I know nuclear technology cannot be 100% green, but there can be ways to reduce the harmful effects of it on the environment. Perhaps not now, but years down the road. Only research can bring such ways to us. I don't think abandoning a technology completely is a viable solution.
While there are tremendous potential hazards of using nuclear energy for various purposes, there is no doubt that nuclear energy is one of the most powerful and efficient sources of energy. I think the efficiency exceeds most of the other energy sources. Instead of bringing an end to using nuclear energy and curbing it's use, I feel there should be more research on how the technology can be made more green and how the harmful effects can be minimized. Already the world is facing shortage of energy resources and we really can't afford to give up on nuclear energy and increase the shortage.
I really feel sorry for the nuclear industry. This incident has dented the credibility of one of the most advanced industry and now the vendors will find it hard to contain the damage(metaphorical). The managers at the top suppliers for the nuclear industry to mantain their cool(metaphorical) and think this through finding other applications for the technologies they have invested in and slowly moving on to embrace the color green.
I totally agree with your point that "it’s better to think about, how we can operate it in saftey environment rather than shutting down". If we look at the pace at which both India and China are growing, its hard to generate so much of energy by just using green technology. So I guess its better to stick with nuclear energy till we get good alternatives.
@Toms, I do agree that nuclear energy cannot altogether be done away with. Also tightening the safety measures aren’t sufficient either as there have been and will always be incidents and accidents as witnessed recently.
It is certain we will always have nuclear energy in supply and the reactor plants located somewhere. However, I agree with Bolaji's statement in the article that "other countries have indicated they would either curb the growth of nuclear industry" or tighten regulation of the market.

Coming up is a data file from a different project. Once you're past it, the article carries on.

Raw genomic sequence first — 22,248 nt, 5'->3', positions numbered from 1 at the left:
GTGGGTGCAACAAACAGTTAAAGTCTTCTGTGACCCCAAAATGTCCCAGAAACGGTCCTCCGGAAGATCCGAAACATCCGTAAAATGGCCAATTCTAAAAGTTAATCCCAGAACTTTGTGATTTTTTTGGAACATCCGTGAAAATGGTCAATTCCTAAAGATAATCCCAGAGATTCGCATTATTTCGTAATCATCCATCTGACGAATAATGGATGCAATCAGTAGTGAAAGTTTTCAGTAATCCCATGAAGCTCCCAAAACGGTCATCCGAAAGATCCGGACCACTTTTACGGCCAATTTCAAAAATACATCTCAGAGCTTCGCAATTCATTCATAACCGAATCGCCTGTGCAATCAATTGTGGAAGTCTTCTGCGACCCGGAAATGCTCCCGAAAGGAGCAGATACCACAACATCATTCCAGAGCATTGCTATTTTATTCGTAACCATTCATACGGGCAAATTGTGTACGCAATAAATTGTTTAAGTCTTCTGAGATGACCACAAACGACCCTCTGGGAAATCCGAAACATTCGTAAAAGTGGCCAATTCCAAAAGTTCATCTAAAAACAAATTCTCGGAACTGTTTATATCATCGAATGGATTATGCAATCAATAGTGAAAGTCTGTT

I believe this is urgently required to minimize the negative impact and encourage more safer and environmental friendly power industry.
Bolaji, you're correct also in urging the high - tech companies and components suppliers to focus their resources on finding ways to make alternate power industry more viable and profitable. Once this begins to take full shape, there'll be less reliant on nuclear power as a source of power energy supply.
Alternative energy sources and green actions to reduce CO2 emissions are main topics in analysis and discussion, worldwide. It is only true oil represent financial incoming cash for Govs for the fact especially in Western Regions, oil or gasoline end user price holds inside a tax. Are Govs in condition to leave that kind of fresh daily cash, introducing alternative energy sources, especially right now and during current financial crisis still in place abroad?
A similar movement is also gaining momentum in India. One of proposed upcoming nuclear plant on the west coast of India was initially being opposed because of some local politics but now with the aftermath of Japan Earthquake and the effects of Tsunami on the Japanese Nuclear plant just on the sea shore have raised many a doubts even in the minds of staunch supporters of Nuclear Energy. I think the Internatioal Atomic Energy Agency should work proactively on building the future nuclear reactors which will be designed to withstand such disasters. Otherwise worldwide it will be a start of the demise of use of nuclear energy for power generation.
EBN Dialogue enables and encourages you to participate in live chats with notable leaders and luminaries. Not only editors and journalists, but the entire EBN community is able to comment and ask questions. Listed below are upcoming and archived chats.
Thailand Stages a Comeback Join EBN contributor Jennifer Baljko on Thursday August 23, 2012, at 11:00 a.m. EST for a live chat on how electronic manufacturers in Thailand have shored up their supply chain to reduce the impact of future natural disasters.
Microsoft Surface: Potential Winners & Losers What are the implications for the electronics industry supply chain of Microsoft Corp.'s decision to launch its own tablet PC? Join industry veteran and EE Times' systems and OEM expert Rick Merritt on Tuesday, July 3, at 12:00 pm EDT for a Live Chat on this subject.
Join EBN contributor Jennifer Baljko on Thursday August 23, 2012, at 11:00 a.m. EST for a live chat on how electronic manufacturers in Thailand have shored up their supply chain to reduce the impact of future natural disasters.
Peter Drucker famously said "Trying to predict the future is like trying to drive down a country road at night with no lights while looking out the back window." Yet in the razor's-edge world of electronics—with a lean supply chain and just-in-time demands—the need to know the future is vital.
While no one really can accurately predict the future, we can take guidance from another Drucker saying which is the best way to predict the future is to create it.
You've heard the saying "the No. 1 supply chain risk is your people." That hasn't always been the case. But today's complex global supply chain requires a new type of multitalented employee. It's one who understands, finance, marketing, economics, is savvy with technology, graceful with relationships and can think analytically.
Where are these people? Are universities properly preparing the next generation supply chain professionals? How do train your existing workforce for these new, demanding positions?
Brian Fuller, editor-in-chief of EBN, will lead a 60-minute Avnet Velocity panel discussion that will ask and answer these and other questions swirling around today's supply-chain talent challenges.